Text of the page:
I heard on the less reputable version of talk radio (KTAR I think) that one of the cities in Maricopa County was considering cutting fire and police staff as a budget cutback. Does anyone know if this is true?
    Personally, I live in Pinal County in one of those “islands” without fire or police coverage, so I’m kind of used to the “you’re on your own kid” concept. Still, it is a little scary to think of public officials dropping fire and police staff.
    I like libraries as much as the next person (probably MORE than the next person), but it isn’t going to serve anyone well to have riots without police and a library on fire with no firemen to dowse the flames.
    Not sure. My husband and I were chatting and couldn’t figure out if it was just rhetoric aimed at nabbing some of that ex nihilo bailout money from the government or something they’re actually doing.
    Interesting times….

  • Charlene, the news story about Pinal police & fire layoffs might well be true. I remember hearing a few months ago that Albuquerque had just graduated a class of future city police from their law enforcement academy but had to tell them their jobs had vanished.
    Here in rural southeast AZ we depend on local volunteers for fire suppression and EMS, and a mix of agencies for law enforcement including Border Patrol, county sheriff, state highway patrol and occasionally U S Forest Service, but cell and radio coverage is poor and only the Border Patrol are in the neighborhood with any regularity. The local fire/EMS is the most dependable when a quick response is needed. The town is full of former EMTs and firefighters too so we are used to dealing with problems like a wreck, a grass fire or tree in the road ourselves till outside help arrives, if it ever does. The concept of getting out and actually fixing the washed-out road in front of one’s SUV doesn’t come naturally to the city folks who visit, which is one more reason why I think that when the crunch comes, vast hordes from Tucson won’t be likely to survive long enough to get here and start raiding my chicken coop, whereas folks arriving from Mexico will be better equipped for the challenge, both mentally and skill-wise.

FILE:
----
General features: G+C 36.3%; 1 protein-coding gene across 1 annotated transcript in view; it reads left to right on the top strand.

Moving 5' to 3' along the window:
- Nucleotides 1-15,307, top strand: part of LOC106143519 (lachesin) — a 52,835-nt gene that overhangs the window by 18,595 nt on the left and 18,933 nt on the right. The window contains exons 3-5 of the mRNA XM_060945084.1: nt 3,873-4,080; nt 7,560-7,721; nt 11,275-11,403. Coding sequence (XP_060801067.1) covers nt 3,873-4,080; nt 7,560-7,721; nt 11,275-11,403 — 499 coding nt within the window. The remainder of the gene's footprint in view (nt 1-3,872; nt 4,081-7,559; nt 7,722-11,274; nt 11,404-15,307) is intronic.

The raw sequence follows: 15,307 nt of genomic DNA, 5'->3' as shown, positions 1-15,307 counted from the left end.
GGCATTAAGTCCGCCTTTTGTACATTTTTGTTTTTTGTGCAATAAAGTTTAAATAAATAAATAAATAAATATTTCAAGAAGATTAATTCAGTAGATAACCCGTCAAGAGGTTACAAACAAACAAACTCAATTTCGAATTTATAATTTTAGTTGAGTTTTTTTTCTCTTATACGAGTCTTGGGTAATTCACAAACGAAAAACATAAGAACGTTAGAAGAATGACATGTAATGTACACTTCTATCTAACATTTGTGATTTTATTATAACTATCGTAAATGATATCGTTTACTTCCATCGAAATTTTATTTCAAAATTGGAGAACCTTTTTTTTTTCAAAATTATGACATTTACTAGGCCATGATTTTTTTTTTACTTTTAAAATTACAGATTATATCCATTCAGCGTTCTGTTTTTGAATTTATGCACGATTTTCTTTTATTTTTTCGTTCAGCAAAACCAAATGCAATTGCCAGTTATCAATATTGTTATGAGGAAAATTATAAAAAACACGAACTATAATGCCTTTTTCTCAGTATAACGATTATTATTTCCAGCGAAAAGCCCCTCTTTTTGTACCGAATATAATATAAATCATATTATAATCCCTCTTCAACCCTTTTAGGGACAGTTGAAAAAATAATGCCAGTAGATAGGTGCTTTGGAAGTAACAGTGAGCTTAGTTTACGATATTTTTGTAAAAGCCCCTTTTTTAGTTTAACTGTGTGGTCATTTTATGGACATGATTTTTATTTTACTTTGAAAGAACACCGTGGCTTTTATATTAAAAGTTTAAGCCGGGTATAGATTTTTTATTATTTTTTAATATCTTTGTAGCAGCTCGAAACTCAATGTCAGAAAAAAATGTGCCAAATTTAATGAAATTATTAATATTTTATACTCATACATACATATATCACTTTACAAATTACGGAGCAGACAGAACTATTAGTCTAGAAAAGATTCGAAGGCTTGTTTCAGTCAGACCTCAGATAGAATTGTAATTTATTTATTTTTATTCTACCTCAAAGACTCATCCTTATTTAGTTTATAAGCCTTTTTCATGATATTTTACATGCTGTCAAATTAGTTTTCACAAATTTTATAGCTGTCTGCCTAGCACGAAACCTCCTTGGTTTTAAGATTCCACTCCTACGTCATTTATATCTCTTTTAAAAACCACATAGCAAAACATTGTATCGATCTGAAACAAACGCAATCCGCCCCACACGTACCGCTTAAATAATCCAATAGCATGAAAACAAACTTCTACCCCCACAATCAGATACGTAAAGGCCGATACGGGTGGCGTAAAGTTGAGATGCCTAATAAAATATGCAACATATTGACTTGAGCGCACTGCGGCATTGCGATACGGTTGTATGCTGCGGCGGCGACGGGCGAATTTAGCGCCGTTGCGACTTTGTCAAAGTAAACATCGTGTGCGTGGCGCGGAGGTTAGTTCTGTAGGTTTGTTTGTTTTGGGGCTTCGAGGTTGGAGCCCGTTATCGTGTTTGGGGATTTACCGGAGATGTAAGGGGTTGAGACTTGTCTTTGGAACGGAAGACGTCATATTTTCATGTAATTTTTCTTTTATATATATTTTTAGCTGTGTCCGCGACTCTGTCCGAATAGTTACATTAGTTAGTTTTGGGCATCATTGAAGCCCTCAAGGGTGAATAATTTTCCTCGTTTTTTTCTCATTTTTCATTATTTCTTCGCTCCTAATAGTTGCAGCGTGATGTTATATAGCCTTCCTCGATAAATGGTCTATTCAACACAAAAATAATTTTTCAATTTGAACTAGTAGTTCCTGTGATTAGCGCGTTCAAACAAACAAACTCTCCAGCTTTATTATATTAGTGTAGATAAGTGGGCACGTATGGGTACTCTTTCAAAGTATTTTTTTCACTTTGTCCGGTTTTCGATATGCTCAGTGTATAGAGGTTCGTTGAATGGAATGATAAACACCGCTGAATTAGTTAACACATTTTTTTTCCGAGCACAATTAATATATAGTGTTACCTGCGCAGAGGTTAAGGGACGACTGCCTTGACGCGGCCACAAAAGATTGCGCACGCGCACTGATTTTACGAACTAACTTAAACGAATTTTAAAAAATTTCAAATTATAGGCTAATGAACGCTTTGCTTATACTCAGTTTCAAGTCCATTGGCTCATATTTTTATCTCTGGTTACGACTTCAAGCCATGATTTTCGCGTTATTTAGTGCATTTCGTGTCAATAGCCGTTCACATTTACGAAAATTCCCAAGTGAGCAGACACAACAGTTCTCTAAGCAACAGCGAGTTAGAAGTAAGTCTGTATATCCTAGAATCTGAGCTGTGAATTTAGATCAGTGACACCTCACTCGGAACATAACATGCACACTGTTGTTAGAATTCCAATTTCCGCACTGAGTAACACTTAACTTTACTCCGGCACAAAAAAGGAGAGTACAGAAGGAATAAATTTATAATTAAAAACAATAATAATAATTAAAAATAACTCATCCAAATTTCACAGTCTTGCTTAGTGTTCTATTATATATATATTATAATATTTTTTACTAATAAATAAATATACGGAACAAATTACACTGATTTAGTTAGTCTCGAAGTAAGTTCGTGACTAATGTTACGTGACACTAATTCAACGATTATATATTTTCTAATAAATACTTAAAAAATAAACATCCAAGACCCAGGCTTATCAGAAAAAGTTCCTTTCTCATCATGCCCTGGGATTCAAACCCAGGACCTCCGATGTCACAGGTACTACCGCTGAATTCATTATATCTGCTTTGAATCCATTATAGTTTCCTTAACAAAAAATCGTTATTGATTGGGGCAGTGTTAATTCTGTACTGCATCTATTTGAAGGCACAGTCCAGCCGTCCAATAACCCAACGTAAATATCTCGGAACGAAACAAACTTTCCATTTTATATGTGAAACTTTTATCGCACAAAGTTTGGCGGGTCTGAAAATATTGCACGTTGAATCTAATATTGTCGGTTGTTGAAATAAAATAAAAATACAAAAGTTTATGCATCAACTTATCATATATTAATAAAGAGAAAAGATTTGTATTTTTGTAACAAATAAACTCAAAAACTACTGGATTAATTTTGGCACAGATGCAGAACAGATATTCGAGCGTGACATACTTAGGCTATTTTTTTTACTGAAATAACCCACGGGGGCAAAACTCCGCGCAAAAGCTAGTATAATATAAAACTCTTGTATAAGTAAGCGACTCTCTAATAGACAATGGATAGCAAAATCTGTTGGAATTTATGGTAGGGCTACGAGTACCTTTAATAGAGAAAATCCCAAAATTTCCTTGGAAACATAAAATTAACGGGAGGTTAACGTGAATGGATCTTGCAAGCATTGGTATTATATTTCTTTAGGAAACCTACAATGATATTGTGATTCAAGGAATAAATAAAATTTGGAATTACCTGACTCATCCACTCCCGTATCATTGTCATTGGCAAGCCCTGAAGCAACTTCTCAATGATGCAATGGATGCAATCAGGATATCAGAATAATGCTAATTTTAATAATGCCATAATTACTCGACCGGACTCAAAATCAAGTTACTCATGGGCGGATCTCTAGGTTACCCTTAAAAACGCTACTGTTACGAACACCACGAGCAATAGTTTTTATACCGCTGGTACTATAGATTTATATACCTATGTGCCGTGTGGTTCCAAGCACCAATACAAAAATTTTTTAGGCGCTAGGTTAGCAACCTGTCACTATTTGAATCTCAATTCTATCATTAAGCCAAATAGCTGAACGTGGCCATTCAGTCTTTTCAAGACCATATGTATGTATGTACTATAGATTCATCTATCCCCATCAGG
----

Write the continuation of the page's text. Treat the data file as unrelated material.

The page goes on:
Wilderness EMT & fire training would be good skillsets for a survivalist to add to your repertoire, if you haven’t got them already.